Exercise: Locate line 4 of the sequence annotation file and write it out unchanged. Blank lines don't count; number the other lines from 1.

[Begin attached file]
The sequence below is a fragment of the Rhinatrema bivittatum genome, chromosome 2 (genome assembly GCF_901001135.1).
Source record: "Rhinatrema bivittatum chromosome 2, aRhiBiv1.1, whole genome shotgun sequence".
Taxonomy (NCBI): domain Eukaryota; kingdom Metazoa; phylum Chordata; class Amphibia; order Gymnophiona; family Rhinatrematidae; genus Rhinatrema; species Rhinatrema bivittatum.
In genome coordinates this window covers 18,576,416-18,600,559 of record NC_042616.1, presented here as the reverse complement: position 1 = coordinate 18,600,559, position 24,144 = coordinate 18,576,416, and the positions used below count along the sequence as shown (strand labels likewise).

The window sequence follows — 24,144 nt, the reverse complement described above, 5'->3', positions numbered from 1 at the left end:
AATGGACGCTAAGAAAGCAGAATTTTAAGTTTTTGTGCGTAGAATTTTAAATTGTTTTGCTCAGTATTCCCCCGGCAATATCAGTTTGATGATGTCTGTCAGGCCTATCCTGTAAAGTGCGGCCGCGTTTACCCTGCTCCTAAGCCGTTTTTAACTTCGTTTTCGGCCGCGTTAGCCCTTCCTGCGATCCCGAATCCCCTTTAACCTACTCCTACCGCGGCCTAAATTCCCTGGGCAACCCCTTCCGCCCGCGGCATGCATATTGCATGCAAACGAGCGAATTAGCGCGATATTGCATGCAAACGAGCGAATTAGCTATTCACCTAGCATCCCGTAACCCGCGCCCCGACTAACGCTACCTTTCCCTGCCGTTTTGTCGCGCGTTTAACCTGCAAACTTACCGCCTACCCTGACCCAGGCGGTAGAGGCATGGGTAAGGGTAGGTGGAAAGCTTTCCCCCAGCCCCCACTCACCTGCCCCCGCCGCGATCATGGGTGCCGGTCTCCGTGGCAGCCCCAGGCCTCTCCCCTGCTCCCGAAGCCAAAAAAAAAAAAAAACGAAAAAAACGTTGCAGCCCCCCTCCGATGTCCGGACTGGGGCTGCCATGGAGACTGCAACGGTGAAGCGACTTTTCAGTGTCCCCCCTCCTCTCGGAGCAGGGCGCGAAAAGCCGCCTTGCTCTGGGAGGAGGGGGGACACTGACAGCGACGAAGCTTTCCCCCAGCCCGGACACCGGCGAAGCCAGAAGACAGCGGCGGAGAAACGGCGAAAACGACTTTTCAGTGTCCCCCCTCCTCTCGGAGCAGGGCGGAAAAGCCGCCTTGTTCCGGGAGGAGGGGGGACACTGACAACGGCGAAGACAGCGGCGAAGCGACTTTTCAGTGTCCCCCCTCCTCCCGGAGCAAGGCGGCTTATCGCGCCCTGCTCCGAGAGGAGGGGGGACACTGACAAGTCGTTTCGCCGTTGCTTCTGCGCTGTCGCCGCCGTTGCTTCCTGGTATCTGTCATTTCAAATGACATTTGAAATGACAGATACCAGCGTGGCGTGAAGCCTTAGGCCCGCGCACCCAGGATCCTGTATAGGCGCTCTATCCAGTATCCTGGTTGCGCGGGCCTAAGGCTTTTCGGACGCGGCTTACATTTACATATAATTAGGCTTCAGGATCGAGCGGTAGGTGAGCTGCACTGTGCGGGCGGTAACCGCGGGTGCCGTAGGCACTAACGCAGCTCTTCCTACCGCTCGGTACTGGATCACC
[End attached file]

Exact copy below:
In genome coordinates this window covers 18,576,416-18,600,559 of record NC_042616.1, presented here as the reverse complement: position 1 = coordinate 18,600,559, position 24,144 = coordinate 18,576,416, and the positions used below count along the sequence as shown (strand labels likewise).